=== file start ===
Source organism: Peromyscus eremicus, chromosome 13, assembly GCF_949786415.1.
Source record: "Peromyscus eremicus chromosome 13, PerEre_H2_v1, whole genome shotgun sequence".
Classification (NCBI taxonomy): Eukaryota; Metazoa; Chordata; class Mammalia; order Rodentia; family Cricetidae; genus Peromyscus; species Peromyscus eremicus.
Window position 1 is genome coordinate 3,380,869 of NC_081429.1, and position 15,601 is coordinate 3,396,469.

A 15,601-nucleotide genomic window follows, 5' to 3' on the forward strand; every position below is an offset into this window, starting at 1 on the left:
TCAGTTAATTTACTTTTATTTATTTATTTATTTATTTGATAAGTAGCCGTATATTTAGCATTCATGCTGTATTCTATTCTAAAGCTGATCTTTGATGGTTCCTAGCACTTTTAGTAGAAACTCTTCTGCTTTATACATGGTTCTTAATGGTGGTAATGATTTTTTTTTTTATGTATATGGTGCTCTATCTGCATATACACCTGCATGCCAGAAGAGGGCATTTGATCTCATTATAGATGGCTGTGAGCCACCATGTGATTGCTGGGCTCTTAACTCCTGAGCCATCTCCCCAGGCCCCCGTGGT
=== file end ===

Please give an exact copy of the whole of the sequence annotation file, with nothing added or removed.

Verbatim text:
Source organism: Peromyscus eremicus, chromosome 13, assembly GCF_949786415.1.
Source record: "Peromyscus eremicus chromosome 13, PerEre_H2_v1, whole genome shotgun sequence".
Classification (NCBI taxonomy): Eukaryota; Metazoa; Chordata; class Mammalia; order Rodentia; family Cricetidae; genus Peromyscus; species Peromyscus eremicus.
Window position 1 is genome coordinate 3,380,869 of NC_081429.1, and position 15,601 is coordinate 3,396,469.

A 15,601-nucleotide genomic window follows, 5' to 3' on the forward strand; every position below is an offset into this window, starting at 1 on the left:
TCAGTTAATTTACTTTTATTTATTTATTTATTTATTTGATAAGTAGCCGTATATTTAGCATTCATGCTGTATTCTATTCTAAAGCTGATCTTTGATGGTTCCTAGCACTTTTAGTAGAAACTCTTCTGCTTTATACATGGTTCTTAATGGTGGTAATGATTTTTTTTTTTATGTATATGGTGCTCTATCTGCATATACACCTGCATGCCAGAAGAGGGCATTTGATCTCATTATAGATGGCTGTGAGCCACCATGTGATTGCTGGGCTCTTAACTCCTGAGCCATCTCCCCAGGCCCCCGTGGT